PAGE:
M double U

2018 Belur, Halebid and Bahubali

In spite of the initial delay at departure we arrived timely in Mysore. There I got a 30Rp. Ticket (40 euro cent) for the 3 hour onward journey to Hassan. A journey without reserved seats. When the train arrived at the platform and I saw how crowded it was I changed my plan and took a taxi to Hassan. Much more expensive but at least I had a comfortable seat for my own and did not have to worry about anything at all.

My hotel was in one word perfect, the room was immaculate, everything spotlessly clean and in working order. If only their wifi would have been to the same standard… I enjoyed lunch at the restaurant and went for a short walk after. But as I was already warned this sprawling, congested transport had minimal appeal other than as a base to visit nearby Belur, Halebid and Bahubali, and that was exactly the reason why I was here…

Although I had slept well during my train journey I had no problems falling asleep for a relaxing afternoon nap. In the evening I went back to the restaurant and although I was really keen on meat I was restricted as it was a pure veg restaurant (which, for whatever reason also meant no beer). Food was good though so I should not complain.

Next morning after breakfast I grabbed a Tuk Tuk on the street and asked for a trip to the famous temples at Belur and Halebid. Initially my driver did not understand what I wanted but soon he returned and confirmed he could bring me there. According to customs I bargained on the price after which we were on the go. First I needed to go to an ATM as I was running dangerously low on cash. That seemed to be easier said than done as either the ATM’s were out of cash, they were out of service, or closed for whatever reason. I could not find a working ATM in Hassan and after my sixth attempt I gave up and asked my driver to start our tour.

Our first destination for the day was Halebid, about 33 kilometers away from Hassan. I enjoyed the trip, especially after we left the city and drove through a more rural area and small villages. It was warm that day but with the wind blowing in my face it was an extremely pleasant ride. I was glad I had opted for a Tuk Tuk instead of a regular car, it was so much more fun after all.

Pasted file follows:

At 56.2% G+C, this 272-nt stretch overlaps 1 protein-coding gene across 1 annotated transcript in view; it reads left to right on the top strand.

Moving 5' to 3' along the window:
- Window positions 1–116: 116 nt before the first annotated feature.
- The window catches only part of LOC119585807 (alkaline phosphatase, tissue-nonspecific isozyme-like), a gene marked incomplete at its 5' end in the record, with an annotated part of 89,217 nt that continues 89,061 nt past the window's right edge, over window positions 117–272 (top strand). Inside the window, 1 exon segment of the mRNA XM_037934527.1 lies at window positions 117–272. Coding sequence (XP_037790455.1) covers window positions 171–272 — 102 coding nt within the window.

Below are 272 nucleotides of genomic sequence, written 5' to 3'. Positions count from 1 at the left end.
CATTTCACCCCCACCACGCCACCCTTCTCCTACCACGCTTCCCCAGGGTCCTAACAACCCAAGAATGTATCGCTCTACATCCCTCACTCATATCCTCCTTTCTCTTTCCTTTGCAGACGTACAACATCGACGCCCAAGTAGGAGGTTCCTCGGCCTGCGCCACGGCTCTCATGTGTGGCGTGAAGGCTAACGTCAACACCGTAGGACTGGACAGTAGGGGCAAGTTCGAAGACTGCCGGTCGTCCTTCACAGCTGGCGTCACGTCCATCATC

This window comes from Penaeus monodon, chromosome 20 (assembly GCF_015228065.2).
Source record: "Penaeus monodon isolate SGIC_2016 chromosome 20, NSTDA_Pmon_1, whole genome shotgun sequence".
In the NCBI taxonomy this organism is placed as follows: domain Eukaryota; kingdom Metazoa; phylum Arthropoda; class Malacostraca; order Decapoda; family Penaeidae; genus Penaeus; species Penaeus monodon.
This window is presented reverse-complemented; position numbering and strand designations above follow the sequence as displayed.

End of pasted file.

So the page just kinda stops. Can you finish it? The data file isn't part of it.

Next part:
At first sight the temple at Halebid did not look like much, but that was only a deception. Even after having been in India for over two months my jaw dropped as I saw the exquisite carvings. They were so fine in detail and so well kept over the years I could hardly believe my eyes. The eye for detail, not a single piece seemed to be uncovered by some of the most beautiful carvings.

Construction of the Hoysaleswara Temple began around AD 1121 and went on for more than 80 years. It was never completed, but nonetheless stands today as a masterpiece of Hoysala architecture. The interior of its inner sanctum, chiseled out of black stone, was marvellous. On the outside, the temple’s richly sculpted walls were covered with a flurry of Hindu deities, sages, stylized animals and friezes depicting the life of the Hoysala rulers.

When I returned at my Tuk Tuk I was still overwhelmed by what I had seen but I was not allowed to think long about it as we continued our journey to Belur, which was only 15 kilometer further and the pretty landscape was grabbing my full attention.

Belur was a town of more significance than Halebid and there was a lot of activity going on. Everything was built around the temple complex, which was commissioned in 1116 AD to commemorate the Hoysalas’ victory over the neighboring Cholas and took more than a century to build. It is currently the only one among the three major Hoysala sites still in daily use. Some parts of the temple, such as the exterior lower friezes, were not sculpted to completion and thus less elaborate.

I entered through a gate that is so typical for South Indian Hindhu temples and arrived at a large square around which the several temples were located. There was a lot of activity going on and my attention was grabbed by a group of people who were singing so I headed over there. I witnessed priests were performing a ritual whilst the devoted worshippers were chanting along.

And then suddenly more music and excitement filled the square as a group of musicians and men were carrying a large statue towards the main temple.